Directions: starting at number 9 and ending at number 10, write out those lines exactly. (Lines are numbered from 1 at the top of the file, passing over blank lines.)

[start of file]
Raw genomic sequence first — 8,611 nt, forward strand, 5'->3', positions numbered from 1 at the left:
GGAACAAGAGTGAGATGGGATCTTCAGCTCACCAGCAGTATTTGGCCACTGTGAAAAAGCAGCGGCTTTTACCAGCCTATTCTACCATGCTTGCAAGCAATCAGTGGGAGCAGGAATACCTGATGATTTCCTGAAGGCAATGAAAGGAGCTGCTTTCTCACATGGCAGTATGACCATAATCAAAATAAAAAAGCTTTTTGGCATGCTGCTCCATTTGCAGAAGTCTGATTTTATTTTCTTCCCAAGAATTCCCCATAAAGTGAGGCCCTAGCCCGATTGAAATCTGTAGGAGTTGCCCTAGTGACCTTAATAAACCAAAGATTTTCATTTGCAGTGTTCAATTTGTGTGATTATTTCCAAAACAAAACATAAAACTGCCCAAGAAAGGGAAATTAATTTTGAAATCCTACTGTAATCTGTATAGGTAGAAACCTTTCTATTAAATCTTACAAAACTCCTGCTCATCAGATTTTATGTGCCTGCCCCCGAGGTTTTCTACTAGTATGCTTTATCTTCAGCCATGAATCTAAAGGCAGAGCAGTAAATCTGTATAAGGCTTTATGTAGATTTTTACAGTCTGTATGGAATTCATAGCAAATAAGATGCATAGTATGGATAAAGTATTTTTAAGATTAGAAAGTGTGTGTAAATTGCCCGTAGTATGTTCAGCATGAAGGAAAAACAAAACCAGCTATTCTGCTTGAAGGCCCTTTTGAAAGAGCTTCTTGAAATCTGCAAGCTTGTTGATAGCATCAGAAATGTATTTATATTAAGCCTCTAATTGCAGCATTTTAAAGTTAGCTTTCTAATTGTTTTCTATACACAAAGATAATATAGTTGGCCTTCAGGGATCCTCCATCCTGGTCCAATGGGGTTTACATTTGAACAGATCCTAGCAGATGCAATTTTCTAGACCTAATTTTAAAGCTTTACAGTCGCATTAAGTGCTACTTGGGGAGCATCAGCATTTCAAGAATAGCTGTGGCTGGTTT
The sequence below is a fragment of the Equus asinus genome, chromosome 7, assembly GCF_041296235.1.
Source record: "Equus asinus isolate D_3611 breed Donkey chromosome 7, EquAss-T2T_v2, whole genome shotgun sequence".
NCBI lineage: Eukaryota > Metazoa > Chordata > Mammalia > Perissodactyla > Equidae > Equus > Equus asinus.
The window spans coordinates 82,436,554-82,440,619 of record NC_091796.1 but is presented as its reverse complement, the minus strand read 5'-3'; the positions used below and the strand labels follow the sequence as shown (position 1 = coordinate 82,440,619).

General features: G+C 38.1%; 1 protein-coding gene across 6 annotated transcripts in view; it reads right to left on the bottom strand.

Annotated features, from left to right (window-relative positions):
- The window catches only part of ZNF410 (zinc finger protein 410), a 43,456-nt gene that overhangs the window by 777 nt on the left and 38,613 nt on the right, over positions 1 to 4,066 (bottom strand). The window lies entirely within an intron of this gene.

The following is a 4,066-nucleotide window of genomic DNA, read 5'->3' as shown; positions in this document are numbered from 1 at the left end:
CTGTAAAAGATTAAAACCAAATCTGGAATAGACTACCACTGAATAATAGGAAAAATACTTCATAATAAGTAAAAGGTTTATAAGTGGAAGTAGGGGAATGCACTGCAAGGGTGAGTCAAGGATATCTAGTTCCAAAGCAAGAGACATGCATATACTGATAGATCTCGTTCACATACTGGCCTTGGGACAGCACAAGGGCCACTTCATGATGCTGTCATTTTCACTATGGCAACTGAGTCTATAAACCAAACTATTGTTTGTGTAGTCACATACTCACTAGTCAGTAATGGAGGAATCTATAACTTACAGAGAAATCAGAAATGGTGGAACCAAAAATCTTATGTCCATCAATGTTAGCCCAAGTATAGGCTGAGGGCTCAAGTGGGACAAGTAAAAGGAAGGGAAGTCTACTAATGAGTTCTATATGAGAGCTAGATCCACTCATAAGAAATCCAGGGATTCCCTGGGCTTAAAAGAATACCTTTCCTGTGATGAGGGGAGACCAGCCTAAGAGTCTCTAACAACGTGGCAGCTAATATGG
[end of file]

- The window catches only part of ZNF410 (zinc finger protein 410), a 43,456-nt gene that overhangs the window by 777 nt on the left and 38,613 nt on the right, over positions 1 to 4,066 (bottom strand). The window lies entirely within an intron of this gene.

The following is a 4,066-nucleotide window of genomic DNA, read 5'->3' as shown; positions in this document are numbered from 1 at the left end: